Fans Can Now Sue Movie Studios If They Aren’t Happy

A judge rules that the lawsuit against Universal over the allegedly deceptive movie trailer for 2019's Yesterday can move forward.

By Britta DeVore | Updated

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Ana de Armas in the trailer for Yesterday

Film studio execs could find themselves in hot water if they mislead their potential audiences through deceptive movie trailers. Variety has revealed that on Tuesday, U.S. District Judge Stephen Wilson ruled in the favor of two fans who were suing Universal, the studio behind the 2019 film Yesterday. The ruling serves as a massive warning to other studios that may put misleading information into their trailers. 

The off-screen drama all began when two fans of Ana de Armas rented the Danny Boyle-directed romcom that centers around the idea that the Beatles never existed. The Knives Out actress would never appear in the film, leading the fans to be more than disappointed. Learning that their favorite star was cut out of the final version of the feature, the friends filed a lawsuit against Universal, sparking a conversation surrounding deceptive movie trailers. 

In an exciting and well-thought-out face-off, Universal’s lawyers built their case for this and other deceptive movie trailers, stating that under the First Amendment, they were able to include any piece of footage that they saw fit to tell the story. Referring to it as “artistic, expressive work,” the lawyers sought to throw out the case. Understanding the uphill battle they would need to fight, Universal said that it was not false advertising, but instead a “non-commercial” speech that was included in the teaser.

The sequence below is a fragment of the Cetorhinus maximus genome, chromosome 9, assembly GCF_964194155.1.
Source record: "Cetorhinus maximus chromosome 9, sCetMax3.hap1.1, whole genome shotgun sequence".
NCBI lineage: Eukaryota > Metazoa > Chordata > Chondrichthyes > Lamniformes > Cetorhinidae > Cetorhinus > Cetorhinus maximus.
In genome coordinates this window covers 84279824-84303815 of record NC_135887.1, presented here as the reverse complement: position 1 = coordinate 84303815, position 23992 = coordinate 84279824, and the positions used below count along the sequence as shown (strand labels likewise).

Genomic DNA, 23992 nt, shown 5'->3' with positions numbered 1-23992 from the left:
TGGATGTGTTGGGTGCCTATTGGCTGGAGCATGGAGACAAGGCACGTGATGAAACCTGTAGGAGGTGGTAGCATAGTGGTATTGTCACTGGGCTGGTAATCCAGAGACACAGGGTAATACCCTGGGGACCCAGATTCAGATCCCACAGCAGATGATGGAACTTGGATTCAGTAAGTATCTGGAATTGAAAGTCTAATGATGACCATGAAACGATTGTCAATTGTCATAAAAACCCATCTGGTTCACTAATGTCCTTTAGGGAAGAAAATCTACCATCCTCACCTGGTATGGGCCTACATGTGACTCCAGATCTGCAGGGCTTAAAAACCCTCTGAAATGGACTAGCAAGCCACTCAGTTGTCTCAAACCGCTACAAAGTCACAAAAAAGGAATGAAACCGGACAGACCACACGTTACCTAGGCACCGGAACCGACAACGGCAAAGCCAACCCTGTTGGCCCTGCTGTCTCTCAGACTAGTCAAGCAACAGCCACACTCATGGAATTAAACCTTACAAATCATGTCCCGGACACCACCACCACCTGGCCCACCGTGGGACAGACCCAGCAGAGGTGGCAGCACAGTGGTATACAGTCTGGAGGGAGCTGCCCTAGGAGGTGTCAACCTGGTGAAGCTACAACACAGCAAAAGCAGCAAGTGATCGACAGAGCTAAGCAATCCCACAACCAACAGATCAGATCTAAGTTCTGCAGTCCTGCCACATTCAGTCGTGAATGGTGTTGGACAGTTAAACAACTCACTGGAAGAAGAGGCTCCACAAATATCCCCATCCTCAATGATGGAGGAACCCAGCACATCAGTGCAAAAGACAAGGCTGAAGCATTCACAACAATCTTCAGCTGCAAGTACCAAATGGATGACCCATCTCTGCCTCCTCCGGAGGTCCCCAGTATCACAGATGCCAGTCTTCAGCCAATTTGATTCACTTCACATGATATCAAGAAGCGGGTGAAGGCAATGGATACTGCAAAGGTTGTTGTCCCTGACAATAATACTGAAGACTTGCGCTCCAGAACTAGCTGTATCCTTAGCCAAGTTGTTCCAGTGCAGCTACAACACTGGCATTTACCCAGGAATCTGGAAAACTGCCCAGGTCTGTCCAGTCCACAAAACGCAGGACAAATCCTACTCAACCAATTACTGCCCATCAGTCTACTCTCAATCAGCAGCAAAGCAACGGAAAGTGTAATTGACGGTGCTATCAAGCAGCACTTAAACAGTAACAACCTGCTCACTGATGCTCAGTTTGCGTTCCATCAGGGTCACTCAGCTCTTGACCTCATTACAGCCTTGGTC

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Himesh Patel and Ana de Armas in the trailer for Yesterday

They would go on to argue that there has been an abundance of deceptive movie trailers over the years including 1993’s Jurassic Park which was completely composed of footage that wouldn’t make it to the final cut. But, Judge Wilson was not swayed by Universal’s plea, making the ultimate decision that the misleading clips went against the California False Advertising Law and the state’s Unfair Competition Law. The judge agreed that artistic freedom was allowed to be taken when giving audiences a taste of an upcoming film, but that “at its core,” a trailer serves as an advertisement for the product the studio is preparing to sell. 

If you didn’t catch Yesterday, it stars Himesh Patel as a young man living in a world without the Beatles, who launches to fame after playing the fab four’s songs and claiming them as his own. Ana de Armas’ character was going to be his second love interest, but was ultimately cut, as screenwriter Richard Curtis says per CinemaBlend, because audiences didn’t like that Patel’s character was turning away from his main love connection, a character played by Lily James. In the end, Universal’s misleading snafu serves as a word of warning for studios everywhere to be careful when it comes to the creation of deceptive movie trailers.

You can see the trailer that caused all the trouble below.

While Yesterday only cost the plaintiffs $3.99 to rent on Prime Video, the duo have taken Universal to court for the whopping sum of $5 million. The duo’s battle to keep deceptive movie trailers off screens everywhere has the possibility of majorly affecting the playing field moving forward (we’re looking at you Harry & Meghan). If there’s anything to learn from this, it’s don’t mess with an Ana de Armas fan scorned.